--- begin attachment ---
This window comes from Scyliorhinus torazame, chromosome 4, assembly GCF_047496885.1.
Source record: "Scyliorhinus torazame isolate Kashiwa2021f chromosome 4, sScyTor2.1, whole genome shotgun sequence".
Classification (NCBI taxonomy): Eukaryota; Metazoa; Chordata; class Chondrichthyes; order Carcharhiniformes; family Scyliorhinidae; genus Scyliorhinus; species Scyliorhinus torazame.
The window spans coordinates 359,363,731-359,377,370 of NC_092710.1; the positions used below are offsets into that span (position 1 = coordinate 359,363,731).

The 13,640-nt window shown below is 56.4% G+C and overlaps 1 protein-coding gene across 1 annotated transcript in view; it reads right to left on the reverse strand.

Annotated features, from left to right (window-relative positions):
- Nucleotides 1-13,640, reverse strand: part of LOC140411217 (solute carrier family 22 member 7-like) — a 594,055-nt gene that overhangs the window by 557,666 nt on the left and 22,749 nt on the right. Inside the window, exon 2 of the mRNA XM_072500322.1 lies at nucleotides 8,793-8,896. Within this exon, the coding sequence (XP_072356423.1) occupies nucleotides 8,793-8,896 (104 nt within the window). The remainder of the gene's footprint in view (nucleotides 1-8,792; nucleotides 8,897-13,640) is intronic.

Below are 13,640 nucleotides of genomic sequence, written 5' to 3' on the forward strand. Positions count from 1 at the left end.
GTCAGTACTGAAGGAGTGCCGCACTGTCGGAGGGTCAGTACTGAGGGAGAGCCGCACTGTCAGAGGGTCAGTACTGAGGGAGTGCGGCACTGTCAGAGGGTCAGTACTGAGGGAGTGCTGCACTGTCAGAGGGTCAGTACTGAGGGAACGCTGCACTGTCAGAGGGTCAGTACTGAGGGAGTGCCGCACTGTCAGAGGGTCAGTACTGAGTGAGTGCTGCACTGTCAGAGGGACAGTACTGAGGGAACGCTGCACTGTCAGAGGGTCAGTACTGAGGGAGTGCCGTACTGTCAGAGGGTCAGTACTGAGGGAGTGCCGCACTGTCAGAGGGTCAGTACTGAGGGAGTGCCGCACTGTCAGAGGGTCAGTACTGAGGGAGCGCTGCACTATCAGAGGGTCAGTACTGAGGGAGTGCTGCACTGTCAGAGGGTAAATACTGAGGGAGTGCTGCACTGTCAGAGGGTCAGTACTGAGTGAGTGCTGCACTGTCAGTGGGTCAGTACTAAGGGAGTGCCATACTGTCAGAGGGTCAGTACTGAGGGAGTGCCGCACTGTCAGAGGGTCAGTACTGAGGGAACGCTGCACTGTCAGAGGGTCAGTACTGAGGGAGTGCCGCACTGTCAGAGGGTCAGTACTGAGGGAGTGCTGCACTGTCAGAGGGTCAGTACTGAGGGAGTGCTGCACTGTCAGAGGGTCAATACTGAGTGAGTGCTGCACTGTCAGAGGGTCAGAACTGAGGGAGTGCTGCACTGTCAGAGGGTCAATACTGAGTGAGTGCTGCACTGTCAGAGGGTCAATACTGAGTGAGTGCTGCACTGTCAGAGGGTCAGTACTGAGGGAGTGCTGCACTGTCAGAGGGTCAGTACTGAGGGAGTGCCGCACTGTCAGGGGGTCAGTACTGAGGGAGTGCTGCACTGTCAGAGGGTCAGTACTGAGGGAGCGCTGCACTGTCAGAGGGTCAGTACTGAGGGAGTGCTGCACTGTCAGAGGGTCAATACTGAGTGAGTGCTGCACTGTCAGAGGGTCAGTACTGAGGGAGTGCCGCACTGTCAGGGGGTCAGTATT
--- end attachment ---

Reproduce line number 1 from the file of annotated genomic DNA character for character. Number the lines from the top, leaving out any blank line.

This window comes from Scyliorhinus torazame, chromosome 4, assembly GCF_047496885.1.